1.0 The Beginning

The planet Earth is approximately 4.6 billion years old. During the initial 0.7 billion years following its formation, the early Earth was heavily bombarded by solar system materials, such as comets and asteroid-sized objects. The energy released by the largest impacts was sufficient to evaporate the oceans and destroy any existing life on the Earth’s surface. The first signs of life evidenced by the fossil record came into being approximately 3.5 billion years ago [1].

Figure 1. The early Earth’s reducing atmosphere provided conditions for the formation of organic polymers from either terrestrial or extraterrestrial organic monomers 

Life emerged through a complex chain of evolutionary events, dictated by the physical-chemical environment on the early Earth. The reducing atmosphere (one with only traces of oxygen and therefore a lack of reactive oxygen species which would attack chemical bonds), provided favourable energetic surroundings for the formation of relatively complex polymers from organic monomers which were already present on the primitive Earth. The monomers have been demonstrated to be from two sources: either formed from terrestrial synthetic pathways [2] or were derived extraterrestrially from solar system materials [3]. Over time, simple molecules developed into larger, more complex biological molecules and eventually to cells. Following further diversification, some cells developed that became metabolically capable of photosynthesis [4]. This caused a cascade of irreversible events, interconnected by biogeochemical cycles. The atmosphere of the Earth changed to that of an oxidizing one and subsequently developed an ozone layer. The introduction of oxygen no longer supported the development of new life forms from the primordial building blocks, but instead supported the biological development and diversification of the early microorganisms. The ozone layer served as a means of protection, filtering the harmful UV radiation. These dramatic changes transformed the early Earth into our present day biosphere.

2.0 Prebiotic Conditions

Assembly of the first cellular life on the prebiotic Earth required the presence of three essential substances: water, a source of free energy and a source of organic compounds.

2.1 Water and Free Energy

Liquid water is essential for all life today and it is highly improbable that life as we know it can exist in its absence. The exact origin of water on Earth is unknown; however, it has been suggested that water became available when the Earth cooled enough for water vapour to precipitate from the atmosphere. Water has also been suggested to be derived from rocky material formed in the Earth’s region of the solar nebula or delivered by comets [4]. Regardless of its source, water was present prior to the appearance of the first microfossils [3.5] billion years ago [4]. To polymerize small molecules to more complex forms, energy sources are required. Sunlight, lightning, volcanoes as well as the intense UV radiation that penetrated the primitive atmosphere prior to the formation of ozone provided substantial amounts of free energy. There is also evidence that young suns emit more UV radiation than older suns [4]. This implies that significantly more UV radiation was released during the stage when the Earth had a reducing atmosphere.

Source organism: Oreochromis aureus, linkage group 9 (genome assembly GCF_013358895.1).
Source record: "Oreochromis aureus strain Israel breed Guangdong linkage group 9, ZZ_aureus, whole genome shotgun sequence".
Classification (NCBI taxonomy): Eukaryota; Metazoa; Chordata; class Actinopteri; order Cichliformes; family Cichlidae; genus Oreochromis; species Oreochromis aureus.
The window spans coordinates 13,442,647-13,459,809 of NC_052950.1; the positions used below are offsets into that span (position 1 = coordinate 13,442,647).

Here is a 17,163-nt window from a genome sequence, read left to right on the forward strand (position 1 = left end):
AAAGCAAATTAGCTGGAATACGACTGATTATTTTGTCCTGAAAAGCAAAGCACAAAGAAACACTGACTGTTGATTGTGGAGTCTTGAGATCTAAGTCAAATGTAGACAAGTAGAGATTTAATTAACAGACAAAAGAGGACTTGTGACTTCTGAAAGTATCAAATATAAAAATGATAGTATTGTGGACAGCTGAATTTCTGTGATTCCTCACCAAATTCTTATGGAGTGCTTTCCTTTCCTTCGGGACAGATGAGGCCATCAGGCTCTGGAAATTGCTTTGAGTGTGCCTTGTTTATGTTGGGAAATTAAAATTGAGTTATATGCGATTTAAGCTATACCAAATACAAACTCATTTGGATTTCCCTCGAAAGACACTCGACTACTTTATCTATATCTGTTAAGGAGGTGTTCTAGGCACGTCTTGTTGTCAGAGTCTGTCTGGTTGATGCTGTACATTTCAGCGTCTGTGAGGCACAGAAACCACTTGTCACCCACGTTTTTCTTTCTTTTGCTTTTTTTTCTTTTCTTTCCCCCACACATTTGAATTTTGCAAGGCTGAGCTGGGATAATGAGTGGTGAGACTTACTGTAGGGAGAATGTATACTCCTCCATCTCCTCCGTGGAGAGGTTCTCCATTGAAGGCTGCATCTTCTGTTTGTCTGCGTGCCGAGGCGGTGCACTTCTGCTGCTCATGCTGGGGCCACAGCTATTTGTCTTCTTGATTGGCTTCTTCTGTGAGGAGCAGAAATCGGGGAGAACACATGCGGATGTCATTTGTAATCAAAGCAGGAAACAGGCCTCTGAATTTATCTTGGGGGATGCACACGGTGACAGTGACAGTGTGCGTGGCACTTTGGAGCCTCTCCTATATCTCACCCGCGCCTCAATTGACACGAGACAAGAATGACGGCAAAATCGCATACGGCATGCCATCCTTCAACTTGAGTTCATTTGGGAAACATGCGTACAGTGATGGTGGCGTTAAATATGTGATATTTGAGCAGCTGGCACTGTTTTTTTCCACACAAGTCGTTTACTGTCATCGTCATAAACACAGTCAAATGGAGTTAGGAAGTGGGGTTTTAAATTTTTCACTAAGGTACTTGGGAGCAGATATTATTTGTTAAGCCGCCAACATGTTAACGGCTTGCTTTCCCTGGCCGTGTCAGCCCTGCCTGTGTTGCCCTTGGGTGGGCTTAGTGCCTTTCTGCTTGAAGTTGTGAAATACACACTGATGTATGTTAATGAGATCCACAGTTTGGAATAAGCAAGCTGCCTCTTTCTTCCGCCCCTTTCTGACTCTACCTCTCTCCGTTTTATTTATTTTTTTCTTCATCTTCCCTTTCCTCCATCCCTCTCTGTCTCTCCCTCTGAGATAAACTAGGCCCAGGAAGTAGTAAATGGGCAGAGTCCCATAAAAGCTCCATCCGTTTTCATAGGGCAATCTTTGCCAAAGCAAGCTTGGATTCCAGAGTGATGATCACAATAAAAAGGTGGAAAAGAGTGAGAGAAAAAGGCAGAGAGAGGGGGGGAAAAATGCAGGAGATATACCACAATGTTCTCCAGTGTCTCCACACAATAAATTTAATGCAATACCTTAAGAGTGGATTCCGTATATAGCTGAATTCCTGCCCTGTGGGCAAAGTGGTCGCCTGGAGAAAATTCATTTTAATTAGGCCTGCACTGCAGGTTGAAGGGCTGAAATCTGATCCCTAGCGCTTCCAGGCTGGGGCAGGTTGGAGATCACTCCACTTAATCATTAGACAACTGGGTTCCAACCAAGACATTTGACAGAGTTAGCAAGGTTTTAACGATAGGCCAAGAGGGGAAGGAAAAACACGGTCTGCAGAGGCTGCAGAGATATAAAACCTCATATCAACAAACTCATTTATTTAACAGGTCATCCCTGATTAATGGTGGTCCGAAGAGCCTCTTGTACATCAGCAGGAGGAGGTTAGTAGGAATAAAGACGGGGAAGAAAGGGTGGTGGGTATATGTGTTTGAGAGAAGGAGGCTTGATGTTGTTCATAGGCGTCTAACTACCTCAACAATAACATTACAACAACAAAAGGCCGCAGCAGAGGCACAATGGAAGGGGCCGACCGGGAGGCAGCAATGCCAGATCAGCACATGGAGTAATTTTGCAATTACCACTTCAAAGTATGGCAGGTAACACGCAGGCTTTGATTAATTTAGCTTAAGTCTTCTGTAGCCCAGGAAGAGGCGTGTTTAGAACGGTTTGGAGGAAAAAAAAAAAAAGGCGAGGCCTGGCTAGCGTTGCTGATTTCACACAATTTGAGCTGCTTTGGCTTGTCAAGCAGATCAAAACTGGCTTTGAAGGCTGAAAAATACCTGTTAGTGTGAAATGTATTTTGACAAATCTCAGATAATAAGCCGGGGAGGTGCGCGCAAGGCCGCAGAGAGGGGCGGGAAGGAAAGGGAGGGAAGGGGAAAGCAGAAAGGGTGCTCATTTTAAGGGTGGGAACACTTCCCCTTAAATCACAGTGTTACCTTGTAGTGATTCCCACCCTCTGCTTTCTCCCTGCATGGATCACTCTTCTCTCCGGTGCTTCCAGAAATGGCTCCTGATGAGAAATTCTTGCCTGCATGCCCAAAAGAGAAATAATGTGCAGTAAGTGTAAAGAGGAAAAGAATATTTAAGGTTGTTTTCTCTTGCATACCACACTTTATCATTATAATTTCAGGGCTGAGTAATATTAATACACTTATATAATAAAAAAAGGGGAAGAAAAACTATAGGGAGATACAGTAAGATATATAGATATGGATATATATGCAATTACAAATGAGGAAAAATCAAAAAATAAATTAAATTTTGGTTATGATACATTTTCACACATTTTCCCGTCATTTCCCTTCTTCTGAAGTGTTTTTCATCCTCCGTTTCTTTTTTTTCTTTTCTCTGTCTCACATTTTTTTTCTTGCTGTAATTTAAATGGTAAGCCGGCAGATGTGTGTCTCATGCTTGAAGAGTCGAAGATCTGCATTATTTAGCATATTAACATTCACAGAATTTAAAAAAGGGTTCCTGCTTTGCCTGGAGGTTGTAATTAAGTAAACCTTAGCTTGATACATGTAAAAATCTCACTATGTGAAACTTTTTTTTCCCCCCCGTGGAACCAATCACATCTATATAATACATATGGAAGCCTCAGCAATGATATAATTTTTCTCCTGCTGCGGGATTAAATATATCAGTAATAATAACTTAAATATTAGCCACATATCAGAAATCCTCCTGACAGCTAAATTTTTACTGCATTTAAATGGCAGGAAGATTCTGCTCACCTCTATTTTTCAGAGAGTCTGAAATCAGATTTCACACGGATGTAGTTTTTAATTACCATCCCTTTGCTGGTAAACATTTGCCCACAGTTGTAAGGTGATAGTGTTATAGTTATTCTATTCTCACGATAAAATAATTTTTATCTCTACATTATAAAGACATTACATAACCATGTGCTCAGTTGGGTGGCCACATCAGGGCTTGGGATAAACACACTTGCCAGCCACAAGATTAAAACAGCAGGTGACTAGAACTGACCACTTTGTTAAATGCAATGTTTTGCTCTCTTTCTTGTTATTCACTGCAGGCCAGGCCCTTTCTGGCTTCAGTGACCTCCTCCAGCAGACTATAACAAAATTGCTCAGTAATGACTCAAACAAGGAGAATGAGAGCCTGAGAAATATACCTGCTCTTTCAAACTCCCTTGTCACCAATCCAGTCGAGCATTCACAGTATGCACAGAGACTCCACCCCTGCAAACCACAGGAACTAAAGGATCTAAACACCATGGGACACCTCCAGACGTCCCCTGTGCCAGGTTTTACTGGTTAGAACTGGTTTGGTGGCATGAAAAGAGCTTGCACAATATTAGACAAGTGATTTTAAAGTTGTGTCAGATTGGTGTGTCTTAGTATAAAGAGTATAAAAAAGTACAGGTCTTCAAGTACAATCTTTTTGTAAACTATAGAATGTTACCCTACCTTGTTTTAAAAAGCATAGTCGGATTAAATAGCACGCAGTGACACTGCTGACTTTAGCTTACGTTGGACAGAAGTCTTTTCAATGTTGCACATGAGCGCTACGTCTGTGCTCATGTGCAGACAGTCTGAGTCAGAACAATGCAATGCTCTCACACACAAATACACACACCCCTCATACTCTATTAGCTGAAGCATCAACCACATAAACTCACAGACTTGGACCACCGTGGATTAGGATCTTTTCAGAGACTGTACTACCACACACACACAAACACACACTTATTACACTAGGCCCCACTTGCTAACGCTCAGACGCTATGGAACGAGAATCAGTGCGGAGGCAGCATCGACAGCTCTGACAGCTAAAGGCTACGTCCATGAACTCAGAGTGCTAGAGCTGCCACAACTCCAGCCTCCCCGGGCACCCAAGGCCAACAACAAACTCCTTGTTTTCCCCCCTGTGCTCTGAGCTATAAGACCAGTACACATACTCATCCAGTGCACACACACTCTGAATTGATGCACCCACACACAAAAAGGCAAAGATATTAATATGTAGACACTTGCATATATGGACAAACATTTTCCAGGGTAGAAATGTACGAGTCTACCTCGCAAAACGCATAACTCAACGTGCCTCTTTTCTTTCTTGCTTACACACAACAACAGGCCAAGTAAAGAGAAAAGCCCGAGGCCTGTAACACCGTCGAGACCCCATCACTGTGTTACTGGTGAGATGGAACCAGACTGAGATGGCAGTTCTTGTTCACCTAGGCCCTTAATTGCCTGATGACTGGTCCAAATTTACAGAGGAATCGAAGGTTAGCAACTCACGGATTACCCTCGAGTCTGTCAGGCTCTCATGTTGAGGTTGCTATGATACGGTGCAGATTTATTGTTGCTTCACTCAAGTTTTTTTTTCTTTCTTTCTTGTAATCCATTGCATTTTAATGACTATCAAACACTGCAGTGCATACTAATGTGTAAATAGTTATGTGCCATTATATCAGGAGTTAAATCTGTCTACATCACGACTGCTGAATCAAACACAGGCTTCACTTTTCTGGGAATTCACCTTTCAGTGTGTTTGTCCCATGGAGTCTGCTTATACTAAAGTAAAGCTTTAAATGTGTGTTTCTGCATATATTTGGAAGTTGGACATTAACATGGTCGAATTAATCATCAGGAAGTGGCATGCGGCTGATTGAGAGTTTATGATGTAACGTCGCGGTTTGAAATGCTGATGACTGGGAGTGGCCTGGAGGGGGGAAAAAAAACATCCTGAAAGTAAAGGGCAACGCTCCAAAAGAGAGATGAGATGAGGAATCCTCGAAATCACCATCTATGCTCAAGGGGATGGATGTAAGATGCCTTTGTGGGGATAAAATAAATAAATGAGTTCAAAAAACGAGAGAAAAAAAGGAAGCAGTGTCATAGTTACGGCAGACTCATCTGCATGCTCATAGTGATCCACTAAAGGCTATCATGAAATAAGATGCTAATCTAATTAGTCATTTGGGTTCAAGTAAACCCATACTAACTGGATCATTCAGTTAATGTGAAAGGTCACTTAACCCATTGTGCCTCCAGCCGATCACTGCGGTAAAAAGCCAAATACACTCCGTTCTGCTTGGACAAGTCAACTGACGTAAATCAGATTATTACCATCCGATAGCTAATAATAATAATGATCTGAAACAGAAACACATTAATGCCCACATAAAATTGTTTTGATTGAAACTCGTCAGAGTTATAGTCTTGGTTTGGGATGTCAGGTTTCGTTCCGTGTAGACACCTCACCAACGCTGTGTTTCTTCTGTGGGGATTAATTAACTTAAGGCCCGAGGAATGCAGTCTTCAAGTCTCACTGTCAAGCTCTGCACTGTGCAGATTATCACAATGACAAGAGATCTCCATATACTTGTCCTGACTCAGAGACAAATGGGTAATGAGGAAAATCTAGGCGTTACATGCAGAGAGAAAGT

2.2 Organic Compounds

2.2.1 Miller-Urey Model – Endogenous Pathways

Biological compounds such as amino acids can be synthesized simply from the constituents of the prebiotic soup and the environmental conditions on the primitive Earth. The most widely accepted model for this phenomenon is Miller and Urey’s [5] . The experimental setup did account for an energy source, a reducing atmosphere, an aqueous environment, evaporation of the ocean and rainwaters, but was not able to simulate the effects of alternating day and night. This discovery was pivotal as it inspired a major effort on the part of others to determine whether other biologically important compounds were also present on the primeval Earth.


Figure 2. The Miller-Urey experiment 

2.2.2 Exogenous Pathways

During Earth’s early collisional period, the planet was exposed to a substantial amount of extraterrestrial volatile material derived from meteorites and solar system material. These extraterrestrial materials deliver organic compounds to the modern Earth at a rate of approximately 107 kg/year [6]. During the bombardment period on the prebiotic Earth, this rate has been estimated to be 1011-1012kg/year [4] and has been argued convincingly that this high input of organic carbon significantly contributed to the emergence of life, stocking the prebiotic soup. However, some researchers are skeptical as to whether these organic compounds would have survived the intense heating that accompanies the entry of large bodies into the atmosphere and their subsequent collisions with the surface of the Earth. To address this, theoretical calculations as well as physical experiments have been performed, demonstrating that some organic species can undeniably survive the impact and be delivered intact to habitable planetary surfaces [6].